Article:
Eric Springer is the only senior skater on the Badgers’ roster this season. In his career with UW thus far, Springer has scored two goals and notched eight assists for a total of 10 career points.[/media-credit]The only thing that will be missing from a playoff-like atmosphere Friday night in the Wisconsin series opener against Denver is an actual playoff game, but emotions will certainly be running high for players and fans alike at the Kohl Center.Prior to the Wisconsin men’s hockey team (12-14-2, 7-13-2 WCHA) taking on Denver (17-9-4, 12-6-4 WCHA) Friday night, a touching moment for all in attendance will take place as former Wisconsin All-American goaltender Kirk Daubenspeck will serve as an honorary captain and drop the ceremonial first puck exactly one year after surviving a car collision with a tractor-trailer on Feb. 17, 2011. The accident left the Badger great in a coma after sustaining serious head injuries.Daubenspeck’s story may provide inspiration for UW, currently mired in a season-long four-game losing streak and coming off a bye week. It is something they will need to beat a Denver team coming off an impressive series sweep of WCHA leading Minnesota.“Except for our freshman, they were all in the room last year when [Daubenspeck’s former teammates] Mark Strobel and Jamie Spencer came in and spoke to the team about Dauber, his life, his career, the things he had gone through and what they were trying to do,” UW head coach Mike Eaves said. “[Strobel and Spencer] talked about the family of Badgers and how they were pulling together and they tried to help their teammate. It was an eye-opening experience for everybody.”In what will be the only regular season matchup of the two teams, Friday and Saturday will also mark what is likely to be the final home series of the season for the Badgers as well as lone UW senior Eric Springer’s final chance in his career to skate in front of the Wisconsin fans at the Kohl Center.The series has been dubbed senior and parent weekend and will no doubt leave at least one Badger reflecting on his experience as a University of Wisconsin student-athlete.“We are a team; it’s kind of like a brotherhood,” Springer said. “We are all there for each other, and the fact that I am the only senior, [but] the first time I’m really going to feel that way is going out there for senior night. I try to be a leader for the guys and try to set an example … as much as I can. You feel like one of the guys in the locker room. It’s a great feeling, and I am going to miss it.”It seems as if the storylines surrounding this series could make it easy to forget that the Badgers and Pioneers still have to go out and play two games of hockey that could have WCHA playoff seeding implications for both teams.The Pioneers sit third in the WCHA with 28 points, and the Badgers are in 11th place with 16, but both squads are within striking distance to improve their positions.“We are playing a very good team, and it’s another opportunity for our kids to step up and get better,” Eaves said. “We have beaten some pretty good teams in our own building. We just need to play to that level once again. We haven’t played in a couple of weeks; that first 20 minutes will be really important for us. We need to get out there and compete.”Eaves doesn’t want the team sitting back on rest as an excuse to play better, however.“There has been more energy just because of the fact that we’re fresh, but there is a tradeoff there,” Eaves said. “There is the freshness that you have in your leg, but that still doesn’t compensate for not being in games. That’s why that first period on Friday night will be important for us.”The home ice should provide the Badgers with some much-needed familiarity, as the Kohl Center has played host to 11 of Wisconsin’s 12 victories this season. And if the two weeks of rest and ceremonial activities planned for the weekend weren’t enough, Eaves has reminded his team to live by a particular quote he firmly believes in by inspirational figure, Charles Swindoll.“Ten percent of life is what happened to us,” Eaves said. “And 90 percent is how we react to it.“We have a choice now. [The team has] heard it before. It is one that is in our locker room all the time. It is one of our cornerstones. It’s one of those fundamental truths of life that I have come to believe in.”
Comments Sticking to an old shooter’s adage became the reason for Buddy Boeheim’s breakthrough. For much of the first half of the season, Syracuse head coach Jim Boeheim repeatedly reminded his son: “Be patient. It’ll come. Just keep shooting.”Patience prevailed Saturday for the freshman sharpshooter. His four-straight made 3-pointers in Syracuse’s (13-5, 4-1 Atlantic Coast) 74-63 victory over Pittsburgh (12-6, 2-3) at the Carrier Dome are indicative of two emerging themes. Junior shooting guard Tyus Battle is attacking the basket more, which opens up spaces on the perimeter. And while the Orange sits near the bottom of the ACC in 3-point shooting percentage — more than 10 percent worse than league-leading Virginia Tech — they’ve found a rhythm from the outside in the past two games. In wins over No. 1 Duke and against Pittsburgh, 40-plus percent shooting displays drove SU.Over the past two-and-a-half seasons, Syracuse hasn’t been a consistent threat from deep. Long gone are sharpshooters Trevor Cooney, Michael Gbinije and Malachi Richardson, a trio that drilled 3s at a high clip. This year, the Orange aren’t necessarily a 3-point shooting team, but they’re drilling deep balls with more consistency of late. Its reliance on 3s has opened up driving lanes and made Syracuse a more dynamic team, all the more important during the middle of conference play.“We did shoot the ball well from 3, which makes a big difference,” Boeheim said. “We need to do a better job of finding open shooters on the wings. Buddy gives us the threat to shoot from the outside. A couple of times when Tyus (Battle) was driving, they were staying right with (Buddy), and Tyus got some room to drive.”Syracuse improved to 4-1 in the ACC for a number of reasons, not the least of which being 3-point shooting. Without knocking down 3s at a 44 percent rate against Duke, the Orange would’ve been out of the game. And had Buddy not had his “best week” of practice, his father said Saturday, he wouldn’t have played as much as he did (19 minutes) and made four 3s on five tries.AdvertisementThis is placeholder text“You need to have 3s if you want to score a lot of points,” Buddy said. “It’s a big factor, it opens up the floor and it helps us tremendously on the offensive end.”Buddy isn’t alone. Five SU players attempted at least three deep balls and each of them made at least one. Battle drilled three. Senior point guard Frank Howard and junior forward Elijah Hughes each hit a pair. Sophomore forward Oshae Brissett hit a 3-pointer as well.To Brissett, the 3-point explosion this week wasn’t by accident. The shooting streak isn’t happening because SU’s simply making the shots they used to be missing. The shots are more open, and they’re coming in rhythm — not off slow ball screens or at the end of the shot clock.“We know the shots are going to be there,” Brissett said. “We just have to make them.”Seventy-five minutes before practice Thursday, Brissett and associate head coach Adrian Autry went through a 3-point shooting drill. “Sit,” Autry told him after a miss. The idea is to get low in the shot. After a few minutes, Autry instructed Brissett not to land over the 3-point line after the ball was released. He’d have to shoot up and down.Players are shooting more 3s before and after practice, Brissett, Howard and sophomore forward Marek Dolezaj said. They realize SU’s interior scoring is mediocre, at least for now. A number of players are capable of driving to the basket and scoring on drives and floaters. But an added dimension to the SU offense, even as one of the ACC’s worst shooting teams, could provide a boost down the stretch.“We’ve done a great job of adjusting in games,” Howard said. “If we need to shoot 3s, we’ll shoot 3s. If there are other options, great. We didn’t do that in our last loss.”Battle, who scored a game-high 22 points, said the 3-point barrage is a result of aggressive moves to the basket, not the other way around. When Battle, Brissett, Howard and Hughes attack off the dribble, they open the wings for shooters to spot up. The open looks are there because defenses feel they need to defend drivers, foremost.Across college basketball, teams live and die by the 3-point shot. The balance of power in college basketball has transferred to those who can shoot the trifecta. If Syracuse continues to improve from beyond the arc, its offense could look a whole lot different. Published on January 19, 2019 at 5:32 pm Contact Matthew: firstname.lastname@example.org | @MatthewGut21 Facebook Twitter Google+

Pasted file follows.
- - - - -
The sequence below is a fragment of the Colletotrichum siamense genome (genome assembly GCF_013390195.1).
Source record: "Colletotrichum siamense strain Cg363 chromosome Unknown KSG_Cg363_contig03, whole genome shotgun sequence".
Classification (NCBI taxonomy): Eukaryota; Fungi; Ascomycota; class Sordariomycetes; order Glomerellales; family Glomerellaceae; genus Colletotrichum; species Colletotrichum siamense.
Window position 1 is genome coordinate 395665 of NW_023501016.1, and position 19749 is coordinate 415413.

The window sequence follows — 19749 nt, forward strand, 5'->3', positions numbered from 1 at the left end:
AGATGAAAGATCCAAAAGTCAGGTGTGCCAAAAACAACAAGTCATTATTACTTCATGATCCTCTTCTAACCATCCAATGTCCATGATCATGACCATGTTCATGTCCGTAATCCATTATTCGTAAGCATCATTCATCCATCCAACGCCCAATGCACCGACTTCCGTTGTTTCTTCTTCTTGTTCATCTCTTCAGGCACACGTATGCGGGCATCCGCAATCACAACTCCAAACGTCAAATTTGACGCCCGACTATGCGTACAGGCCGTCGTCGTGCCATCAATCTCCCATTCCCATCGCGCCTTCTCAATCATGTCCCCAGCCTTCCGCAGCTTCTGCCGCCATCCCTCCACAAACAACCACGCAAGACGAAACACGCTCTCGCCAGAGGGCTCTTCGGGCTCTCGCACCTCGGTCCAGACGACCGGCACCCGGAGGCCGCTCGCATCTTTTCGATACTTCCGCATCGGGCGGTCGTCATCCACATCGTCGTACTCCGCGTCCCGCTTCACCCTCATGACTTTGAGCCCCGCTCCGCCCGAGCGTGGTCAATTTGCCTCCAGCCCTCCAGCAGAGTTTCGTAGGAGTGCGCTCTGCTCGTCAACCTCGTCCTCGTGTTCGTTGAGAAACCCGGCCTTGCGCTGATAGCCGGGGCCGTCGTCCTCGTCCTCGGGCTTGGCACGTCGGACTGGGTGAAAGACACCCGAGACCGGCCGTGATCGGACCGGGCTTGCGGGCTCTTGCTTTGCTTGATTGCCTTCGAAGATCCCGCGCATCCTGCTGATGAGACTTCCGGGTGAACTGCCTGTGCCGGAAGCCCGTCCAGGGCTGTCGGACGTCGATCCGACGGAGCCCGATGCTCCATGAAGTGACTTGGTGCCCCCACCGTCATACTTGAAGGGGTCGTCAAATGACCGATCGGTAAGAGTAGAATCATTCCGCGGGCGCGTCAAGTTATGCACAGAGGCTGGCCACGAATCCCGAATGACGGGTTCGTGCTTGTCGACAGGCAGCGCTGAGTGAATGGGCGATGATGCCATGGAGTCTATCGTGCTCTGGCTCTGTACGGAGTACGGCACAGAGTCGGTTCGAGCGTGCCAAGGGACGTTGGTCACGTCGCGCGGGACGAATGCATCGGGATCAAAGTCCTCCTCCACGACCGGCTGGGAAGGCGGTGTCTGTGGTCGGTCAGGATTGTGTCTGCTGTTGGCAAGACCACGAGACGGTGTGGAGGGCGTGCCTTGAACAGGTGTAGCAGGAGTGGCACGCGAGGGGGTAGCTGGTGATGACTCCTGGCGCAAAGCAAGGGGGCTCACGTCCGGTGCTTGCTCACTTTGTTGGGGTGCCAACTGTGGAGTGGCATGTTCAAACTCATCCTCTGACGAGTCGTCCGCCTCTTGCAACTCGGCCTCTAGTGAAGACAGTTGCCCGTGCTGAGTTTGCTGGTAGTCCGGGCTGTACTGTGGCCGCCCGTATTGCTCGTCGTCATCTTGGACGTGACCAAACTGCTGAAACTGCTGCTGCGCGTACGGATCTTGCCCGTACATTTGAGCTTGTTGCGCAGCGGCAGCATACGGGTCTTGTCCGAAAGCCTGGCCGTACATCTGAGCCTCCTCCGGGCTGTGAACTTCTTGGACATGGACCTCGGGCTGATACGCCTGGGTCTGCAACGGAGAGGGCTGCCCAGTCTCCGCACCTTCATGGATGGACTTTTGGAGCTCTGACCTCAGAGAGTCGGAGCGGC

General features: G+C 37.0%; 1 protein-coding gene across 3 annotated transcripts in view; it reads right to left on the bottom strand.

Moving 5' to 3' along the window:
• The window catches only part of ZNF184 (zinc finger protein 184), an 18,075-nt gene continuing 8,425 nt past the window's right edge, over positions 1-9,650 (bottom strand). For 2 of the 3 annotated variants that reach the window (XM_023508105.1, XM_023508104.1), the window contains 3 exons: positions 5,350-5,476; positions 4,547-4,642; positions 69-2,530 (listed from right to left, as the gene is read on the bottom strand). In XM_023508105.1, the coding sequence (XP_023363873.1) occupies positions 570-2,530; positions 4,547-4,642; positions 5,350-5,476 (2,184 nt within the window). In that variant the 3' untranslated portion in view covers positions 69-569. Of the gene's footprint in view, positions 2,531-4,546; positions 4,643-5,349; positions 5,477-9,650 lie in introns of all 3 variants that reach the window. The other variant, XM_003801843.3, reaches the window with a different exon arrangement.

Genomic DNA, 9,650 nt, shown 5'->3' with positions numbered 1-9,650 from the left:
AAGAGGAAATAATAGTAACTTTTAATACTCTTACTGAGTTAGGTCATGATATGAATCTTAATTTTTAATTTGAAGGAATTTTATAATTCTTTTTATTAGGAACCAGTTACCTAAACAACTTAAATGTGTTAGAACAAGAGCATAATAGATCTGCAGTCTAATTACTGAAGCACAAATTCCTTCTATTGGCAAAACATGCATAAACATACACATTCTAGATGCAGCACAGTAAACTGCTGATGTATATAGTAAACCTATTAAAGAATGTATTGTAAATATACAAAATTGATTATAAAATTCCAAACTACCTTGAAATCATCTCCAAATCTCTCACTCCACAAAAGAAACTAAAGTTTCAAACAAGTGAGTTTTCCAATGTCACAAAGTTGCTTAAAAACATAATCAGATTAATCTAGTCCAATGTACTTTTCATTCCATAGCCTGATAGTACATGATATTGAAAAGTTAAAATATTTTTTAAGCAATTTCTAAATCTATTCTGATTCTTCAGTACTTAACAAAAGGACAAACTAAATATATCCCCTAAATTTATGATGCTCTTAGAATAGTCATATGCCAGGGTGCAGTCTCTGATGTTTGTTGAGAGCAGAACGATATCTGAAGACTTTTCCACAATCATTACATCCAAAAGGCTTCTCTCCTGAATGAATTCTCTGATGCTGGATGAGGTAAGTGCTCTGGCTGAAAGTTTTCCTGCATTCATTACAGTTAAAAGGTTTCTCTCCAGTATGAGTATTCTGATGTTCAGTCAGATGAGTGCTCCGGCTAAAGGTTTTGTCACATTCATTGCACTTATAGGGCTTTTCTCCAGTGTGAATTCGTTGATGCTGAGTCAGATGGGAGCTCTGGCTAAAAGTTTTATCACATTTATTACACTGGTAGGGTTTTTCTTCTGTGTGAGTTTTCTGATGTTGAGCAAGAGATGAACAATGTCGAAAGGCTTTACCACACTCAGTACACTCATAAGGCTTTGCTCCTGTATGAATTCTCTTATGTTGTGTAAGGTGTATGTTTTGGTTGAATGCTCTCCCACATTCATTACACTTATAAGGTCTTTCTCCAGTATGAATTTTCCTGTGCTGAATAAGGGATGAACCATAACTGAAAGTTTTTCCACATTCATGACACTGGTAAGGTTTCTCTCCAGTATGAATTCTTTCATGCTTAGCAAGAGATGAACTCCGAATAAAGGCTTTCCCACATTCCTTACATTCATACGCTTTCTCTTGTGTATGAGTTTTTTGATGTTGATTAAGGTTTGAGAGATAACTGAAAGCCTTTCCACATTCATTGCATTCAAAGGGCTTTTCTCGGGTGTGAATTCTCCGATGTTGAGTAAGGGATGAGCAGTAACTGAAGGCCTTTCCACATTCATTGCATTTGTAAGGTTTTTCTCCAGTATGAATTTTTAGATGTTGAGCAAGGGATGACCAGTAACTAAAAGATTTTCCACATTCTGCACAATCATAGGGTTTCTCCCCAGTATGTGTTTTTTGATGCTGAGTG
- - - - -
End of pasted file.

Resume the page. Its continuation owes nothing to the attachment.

Councillor John Shéamais Ó Fearraigh has demanded that the Government commission an immediate and thorough risk assessment report into chemical munitions’ dumpsites located off the Donegal Coast.Location of known chemical munitions dumpsites (Red Stars) off the Donegal Coast.)Councillor Ó Fearraigh, who earlier this month raised the issue in a motion put before Donegal County Council, says that the Government must now take urgent action and investigate these sites as they could pose a very real and substantive risk to the public.Cllr Ó Fearraigh said “Earlier this month, following concerns from local residents in the west of the county about this issue, I put forward a motion before Donegal County Council in which I called on the Department of the Marine to investigate claims that hundreds of barrels containing potentially toxic and hazardous material lie dumped just a few miles off the coast of Donegal.” “Past investigations by intergovernmental organisations and research agencies have confirmed that sites containing such material do in fact exist and have their origins dating back as far as the First World War.”“A report compiled in 2010 by the OSPAR Commission into past dumping at sea of chemical weapons and munitions, explicitly states that there are in excess of 150 known dumping locations throughout the convention area of which Ireland is a contracted party.”He added that while many of these dump sites contain conventional weaponry, some have been found to hold chemical munitions with the report finding that five such dumping sites have been identified off the Donegal coast.“According to the report, marine dumped chemical munitions pose a very real and substantive risk to life, particularly if it’s found that such weapons contain substances such as mustard agent or phosphorus which are both strongly mutagenic and carcinogenic.” “The report states that much of what we know about these dumping sites comes from information supplied to Ireland by the various overseas contracted parties and organisations such as NATO, the Royal Society in the UK, the Norwegian Defence Research Establishment and the Scottish Office of Agriculture, the Environment and Fisheries Department.”“It’s crucial if we are ever to know the true extent of the risk posed by these chemical weapons present off our county’s coastline that the Government here initiates a report into these sites so that the true nature of the problem may be made known.”“As well as my motion earlier this month into this issue, my party colleague Deputy Pearse Doherty has also tabled a Parliamentary Question to the Minister for the Marine in which he has asked what action the Minister plans to take to investigate this matter.”“Working together, we are now calling on the Government to immediately commission an immediate and thorough risk assessment report into chemical munitions’ dumpsites located off the Donegal Coast before the worst should happen and lives are lost.”“This is a very serious situation and one which the Government cannot simply afford to ignore any longer.” ASSESSMENT OF DONEGAL CHEMICAL DUMPSITES NEEDED BEFORE LIVES LOST – CLAIM was last modified: October 19th, 2015 by StephenShare this:Click to share on Facebook (Opens in new window)Click to share on Twitter (Opens in new window)Click to share on LinkedIn (Opens in new window)Click to share on Reddit (Opens in new window)Click to share on Pocket (Opens in new window)Click to share on Telegram (Opens in new window)Click to share on WhatsApp (Opens in new window)Click to share on Skype (Opens in new window)Click to print (Opens in new window)Tags:chemical dumpsitesdonegal